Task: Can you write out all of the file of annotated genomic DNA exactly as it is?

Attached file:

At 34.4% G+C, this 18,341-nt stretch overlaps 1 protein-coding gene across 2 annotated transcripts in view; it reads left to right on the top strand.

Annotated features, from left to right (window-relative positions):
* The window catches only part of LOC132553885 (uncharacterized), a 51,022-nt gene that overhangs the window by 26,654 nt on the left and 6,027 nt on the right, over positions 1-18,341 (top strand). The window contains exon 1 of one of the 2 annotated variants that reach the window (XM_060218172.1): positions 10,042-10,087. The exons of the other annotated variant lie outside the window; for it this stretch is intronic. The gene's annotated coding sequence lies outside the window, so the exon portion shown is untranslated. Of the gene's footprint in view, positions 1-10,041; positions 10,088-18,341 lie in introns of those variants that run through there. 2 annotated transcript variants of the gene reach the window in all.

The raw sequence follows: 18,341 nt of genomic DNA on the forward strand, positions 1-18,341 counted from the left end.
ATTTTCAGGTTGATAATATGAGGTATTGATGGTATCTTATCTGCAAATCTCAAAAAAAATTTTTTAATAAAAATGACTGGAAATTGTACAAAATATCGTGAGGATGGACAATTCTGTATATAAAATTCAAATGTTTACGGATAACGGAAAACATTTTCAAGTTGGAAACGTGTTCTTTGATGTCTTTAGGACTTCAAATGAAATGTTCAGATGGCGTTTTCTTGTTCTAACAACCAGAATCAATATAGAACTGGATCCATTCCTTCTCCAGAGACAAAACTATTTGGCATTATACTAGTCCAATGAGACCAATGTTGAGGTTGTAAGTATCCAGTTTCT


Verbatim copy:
At 34.4% G+C, this 18,341-nt stretch overlaps 1 protein-coding gene across 2 annotated transcripts in view; it reads left to right on the top strand.

Annotated features, from left to right (window-relative positions):
* The window catches only part of LOC132553885 (uncharacterized), a 51,022-nt gene that overhangs the window by 26,654 nt on the left and 6,027 nt on the right, over positions 1-18,341 (top strand). The window contains exon 1 of one of the 2 annotated variants that reach the window (XM_060218172.1): positions 10,042-10,087. The exons of the other annotated variant lie outside the window; for it this stretch is intronic. The gene's annotated coding sequence lies outside the window, so the exon portion shown is untranslated. Of the gene's footprint in view, positions 1-10,041; positions 10,088-18,341 lie in introns of those variants that run through there. 2 annotated transcript variants of the gene reach the window in all.

The raw sequence follows: 18,341 nt of genomic DNA on the forward strand, positions 1-18,341 counted from the left end.
ATTTTCAGGTTGATAATATGAGGTATTGATGGTATCTTATCTGCAAATCTCAAAAAAAATTTTTTAATAAAAATGACTGGAAATTGTACAAAATATCGTGAGGATGGACAATTCTGTATATAAAATTCAAATGTTTACGGATAACGGAAAACATTTTCAAGTTGGAAACGTGTTCTTTGATGTCTTTAGGACTTCAAATGAAATGTTCAGATGGCGTTTTCTTGTTCTAACAACCAGAATCAATATAGAACTGGATCCATTCCTTCTCCAGAGACAAAACTATTTGGCATTATACTAGTCCAATGAGACCAATGTTGAGGTTGTAAGTATCCAGTTTCT